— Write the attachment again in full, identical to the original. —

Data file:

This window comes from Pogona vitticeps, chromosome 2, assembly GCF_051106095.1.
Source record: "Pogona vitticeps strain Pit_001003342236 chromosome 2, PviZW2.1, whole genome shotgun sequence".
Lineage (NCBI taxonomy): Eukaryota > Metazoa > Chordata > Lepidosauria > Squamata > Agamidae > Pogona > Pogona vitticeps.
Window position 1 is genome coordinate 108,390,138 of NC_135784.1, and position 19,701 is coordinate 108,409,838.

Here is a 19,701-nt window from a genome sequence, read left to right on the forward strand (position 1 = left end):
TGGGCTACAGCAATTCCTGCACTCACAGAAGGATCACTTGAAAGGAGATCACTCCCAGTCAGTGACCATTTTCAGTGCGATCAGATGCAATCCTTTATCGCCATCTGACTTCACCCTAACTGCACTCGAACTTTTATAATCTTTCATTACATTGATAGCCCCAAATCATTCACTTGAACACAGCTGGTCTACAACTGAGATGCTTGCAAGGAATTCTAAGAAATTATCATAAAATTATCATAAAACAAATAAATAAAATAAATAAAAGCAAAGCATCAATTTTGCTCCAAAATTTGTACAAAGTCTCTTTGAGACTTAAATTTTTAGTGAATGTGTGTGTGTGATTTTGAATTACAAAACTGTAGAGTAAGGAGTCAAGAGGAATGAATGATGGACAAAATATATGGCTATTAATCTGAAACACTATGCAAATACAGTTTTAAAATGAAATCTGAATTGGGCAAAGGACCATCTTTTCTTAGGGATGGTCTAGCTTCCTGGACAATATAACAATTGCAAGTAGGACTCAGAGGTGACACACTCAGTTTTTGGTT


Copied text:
This window comes from Pogona vitticeps, chromosome 2, assembly GCF_051106095.1.
Source record: "Pogona vitticeps strain Pit_001003342236 chromosome 2, PviZW2.1, whole genome shotgun sequence".
Lineage (NCBI taxonomy): Eukaryota > Metazoa > Chordata > Lepidosauria > Squamata > Agamidae > Pogona > Pogona vitticeps.
Window position 1 is genome coordinate 108,390,138 of NC_135784.1, and position 19,701 is coordinate 108,409,838.

Here is a 19,701-nt window from a genome sequence, read left to right on the forward strand (position 1 = left end):
TGGGCTACAGCAATTCCTGCACTCACAGAAGGATCACTTGAAAGGAGATCACTCCCAGTCAGTGACCATTTTCAGTGCGATCAGATGCAATCCTTTATCGCCATCTGACTTCACCCTAACTGCACTCGAACTTTTATAATCTTTCATTACATTGATAGCCCCAAATCATTCACTTGAACACAGCTGGTCTACAACTGAGATGCTTGCAAGGAATTCTAAGAAATTATCATAAAATTATCATAAAACAAATAAATAAAATAAATAAAAGCAAAGCATCAATTTTGCTCCAAAATTTGTACAAAGTCTCTTTGAGACTTAAATTTTTAGTGAATGTGTGTGTGTGATTTTGAATTACAAAACTGTAGAGTAAGGAGTCAAGAGGAATGAATGATGGACAAAATATATGGCTATTAATCTGAAACACTATGCAAATACAGTTTTAAAATGAAATCTGAATTGGGCAAAGGACCATCTTTTCTTAGGGATGGTCTAGCTTCCTGGACAATATAACAATTGCAAGTAGGACTCAGAGGTGACACACTCAGTTTTTGGTT